Suggested Attire: Three-Piece Suit
When we attended the first media event for the new Mercedes-Benz S-Class, the test cars were hidden in a dimly lit room. There would be no driving. Nor could we critique its exterior styling, because the sheetmetal was covered in fabric. This event, held early last year in one of Benz’s many facilities in Stuttgart, Germany, was dedicated to what the folks at Mercedes considers one of the S-Class’ top selling points: its interior. We’ve since spent quality time in the S-Class. We’ve driven it and tested its groundbreaking tech, but the interior is still what stands out. Sure, the S-Class can practically drive itself (more on that later), but that doesn’t matter much when most customers, especially those outside of the U.S., buy the big Benz to be chauffeured in the back seat.
Entering the S-Class almost warrants formal attire — anything less will make you feel woefully underdressed. The craftsmanship rivals even Rolls-Royce’s. The steering wheel, for starters, is an elegant yet simple two-spoke design that would easily impress Michelangelo. The leather on the dashboard and door panels feature a diamond pattern, but it’s not stitched, as in like most cars. Instead, it’s hole-punched for a more custom look. Our tester had a few upgraded interior finishes (designo in Benz-speak) including Deep-Sea Blue and Silk Beige Nappa leather surfaces complemented by contrast piping. The round air vents and analog clock are classic, as is the deep brown wood trim. If any craftsmanship flaws exist, we have yet to find them.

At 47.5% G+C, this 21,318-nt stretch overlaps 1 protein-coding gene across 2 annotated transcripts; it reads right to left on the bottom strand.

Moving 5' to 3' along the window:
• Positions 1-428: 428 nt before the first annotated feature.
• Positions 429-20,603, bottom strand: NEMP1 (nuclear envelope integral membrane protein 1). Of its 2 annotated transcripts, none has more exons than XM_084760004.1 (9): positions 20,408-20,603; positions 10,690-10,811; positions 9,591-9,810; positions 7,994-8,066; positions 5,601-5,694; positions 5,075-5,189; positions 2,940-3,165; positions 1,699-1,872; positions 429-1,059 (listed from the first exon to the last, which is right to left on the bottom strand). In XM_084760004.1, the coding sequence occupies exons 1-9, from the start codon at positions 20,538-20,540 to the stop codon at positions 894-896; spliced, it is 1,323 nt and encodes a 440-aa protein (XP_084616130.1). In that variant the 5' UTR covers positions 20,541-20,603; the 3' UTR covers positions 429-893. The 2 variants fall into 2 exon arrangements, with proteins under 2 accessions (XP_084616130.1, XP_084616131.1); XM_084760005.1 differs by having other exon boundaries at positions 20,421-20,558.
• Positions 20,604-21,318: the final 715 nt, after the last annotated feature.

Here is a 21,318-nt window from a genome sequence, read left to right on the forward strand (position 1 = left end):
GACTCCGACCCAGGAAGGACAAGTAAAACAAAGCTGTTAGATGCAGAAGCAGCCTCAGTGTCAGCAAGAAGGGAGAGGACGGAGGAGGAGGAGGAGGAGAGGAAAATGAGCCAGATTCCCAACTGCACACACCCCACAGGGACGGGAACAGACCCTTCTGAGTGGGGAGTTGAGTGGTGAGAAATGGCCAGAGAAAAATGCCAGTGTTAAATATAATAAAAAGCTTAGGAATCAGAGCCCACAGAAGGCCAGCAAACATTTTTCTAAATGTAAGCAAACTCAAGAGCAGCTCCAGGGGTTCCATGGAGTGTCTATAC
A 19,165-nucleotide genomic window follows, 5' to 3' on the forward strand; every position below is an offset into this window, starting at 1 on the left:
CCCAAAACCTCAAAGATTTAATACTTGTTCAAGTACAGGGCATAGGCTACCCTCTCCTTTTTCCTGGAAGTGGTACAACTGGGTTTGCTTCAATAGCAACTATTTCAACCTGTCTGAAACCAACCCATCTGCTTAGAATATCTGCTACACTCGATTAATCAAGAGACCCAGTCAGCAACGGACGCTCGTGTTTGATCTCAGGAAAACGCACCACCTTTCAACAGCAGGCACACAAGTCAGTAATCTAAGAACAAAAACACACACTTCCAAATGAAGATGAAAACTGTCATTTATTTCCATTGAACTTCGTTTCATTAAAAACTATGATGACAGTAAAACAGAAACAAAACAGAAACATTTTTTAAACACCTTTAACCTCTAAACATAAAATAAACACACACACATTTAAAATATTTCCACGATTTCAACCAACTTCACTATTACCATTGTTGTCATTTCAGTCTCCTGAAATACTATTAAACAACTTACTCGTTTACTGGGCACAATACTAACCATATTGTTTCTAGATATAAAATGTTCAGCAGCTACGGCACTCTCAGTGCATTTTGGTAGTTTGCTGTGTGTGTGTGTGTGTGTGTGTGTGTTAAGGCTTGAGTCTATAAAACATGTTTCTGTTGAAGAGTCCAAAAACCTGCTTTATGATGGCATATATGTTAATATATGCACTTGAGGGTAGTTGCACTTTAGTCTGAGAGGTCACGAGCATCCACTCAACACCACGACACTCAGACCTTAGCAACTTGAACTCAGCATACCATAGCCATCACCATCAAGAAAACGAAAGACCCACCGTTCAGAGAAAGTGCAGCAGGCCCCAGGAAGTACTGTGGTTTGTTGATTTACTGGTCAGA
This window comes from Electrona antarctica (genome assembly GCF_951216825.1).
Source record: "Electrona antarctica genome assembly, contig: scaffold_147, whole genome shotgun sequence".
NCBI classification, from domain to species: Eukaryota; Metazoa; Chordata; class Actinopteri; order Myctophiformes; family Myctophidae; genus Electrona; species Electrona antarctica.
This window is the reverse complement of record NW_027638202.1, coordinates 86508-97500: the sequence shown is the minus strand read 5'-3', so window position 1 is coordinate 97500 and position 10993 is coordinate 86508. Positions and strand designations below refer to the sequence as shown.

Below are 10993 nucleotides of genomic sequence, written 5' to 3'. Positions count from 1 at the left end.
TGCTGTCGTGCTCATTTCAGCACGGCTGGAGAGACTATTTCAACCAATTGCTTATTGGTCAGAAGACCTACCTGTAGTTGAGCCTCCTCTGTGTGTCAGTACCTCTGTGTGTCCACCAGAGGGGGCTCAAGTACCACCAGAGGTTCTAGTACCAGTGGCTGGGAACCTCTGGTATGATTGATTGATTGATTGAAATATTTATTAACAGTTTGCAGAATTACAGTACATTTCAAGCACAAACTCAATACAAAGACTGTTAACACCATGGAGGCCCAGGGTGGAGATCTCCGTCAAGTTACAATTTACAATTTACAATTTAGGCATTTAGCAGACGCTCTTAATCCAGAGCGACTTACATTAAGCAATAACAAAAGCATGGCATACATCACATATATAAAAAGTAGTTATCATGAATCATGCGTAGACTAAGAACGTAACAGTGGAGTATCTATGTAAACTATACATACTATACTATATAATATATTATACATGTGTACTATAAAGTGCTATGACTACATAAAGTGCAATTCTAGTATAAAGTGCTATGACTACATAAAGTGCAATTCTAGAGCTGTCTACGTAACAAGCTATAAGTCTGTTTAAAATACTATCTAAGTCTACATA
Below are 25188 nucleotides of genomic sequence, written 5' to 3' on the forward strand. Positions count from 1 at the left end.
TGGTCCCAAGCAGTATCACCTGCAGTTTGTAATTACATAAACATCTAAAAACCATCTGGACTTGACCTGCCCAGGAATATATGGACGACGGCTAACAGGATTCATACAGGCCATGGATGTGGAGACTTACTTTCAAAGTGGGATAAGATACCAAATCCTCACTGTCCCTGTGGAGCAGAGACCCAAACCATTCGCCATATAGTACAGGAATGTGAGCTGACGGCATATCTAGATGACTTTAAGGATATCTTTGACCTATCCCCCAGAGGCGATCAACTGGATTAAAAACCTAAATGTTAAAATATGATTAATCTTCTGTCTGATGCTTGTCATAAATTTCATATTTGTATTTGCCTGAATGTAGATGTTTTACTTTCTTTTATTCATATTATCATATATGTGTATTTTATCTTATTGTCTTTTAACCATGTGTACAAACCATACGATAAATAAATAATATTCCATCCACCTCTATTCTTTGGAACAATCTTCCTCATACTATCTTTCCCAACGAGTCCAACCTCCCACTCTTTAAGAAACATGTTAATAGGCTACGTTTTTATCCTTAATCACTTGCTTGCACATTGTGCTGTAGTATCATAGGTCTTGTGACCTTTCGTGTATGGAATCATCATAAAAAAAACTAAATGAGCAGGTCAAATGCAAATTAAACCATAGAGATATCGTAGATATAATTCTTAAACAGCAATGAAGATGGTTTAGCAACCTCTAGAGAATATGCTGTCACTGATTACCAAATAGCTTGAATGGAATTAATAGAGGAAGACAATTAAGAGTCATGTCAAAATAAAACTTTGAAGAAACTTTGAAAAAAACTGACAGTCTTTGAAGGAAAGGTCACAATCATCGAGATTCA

The high-tech and modern features are just as impressive. One favorite among passengers was the ambient lighting system, which illuminates almost every panel in the car including the rear shelf and the massive instrument panel. Mercedes points out the S’ entire lighting system, inside and out, consists of LEDs (a world first), including 300 in the interior alone. Dominating the dashboard are two 12.3-inch high-res screens (one for the instrument panel and the other for the COMAND infotainment system), while front passengers are spoiled with fancy massaging seats that have a setting for a fairly convincing hot-stone-style massage. Another wow factor is the S-Class’ air perfuming system, which periodically pumps subtle bursts of scent into the cabin. Four fragrances are available, though Benz says you could put almost anything into the scent canister located in the glove box. Meanwhile, back passengers are treated to tons of legroom and seats that recline just a tad. A number of rear seat packages include a power footrest and the ability to recline the backrest up to 43 degrees (for the right passenger only) and massagers. The COMAND system, essentially unchanged from the last-gen S-Class, works fine, though BMW‘s iDrive system is better. Aside from that, the S-Class is just more proof that Benz has surpassed Audi in the interior game.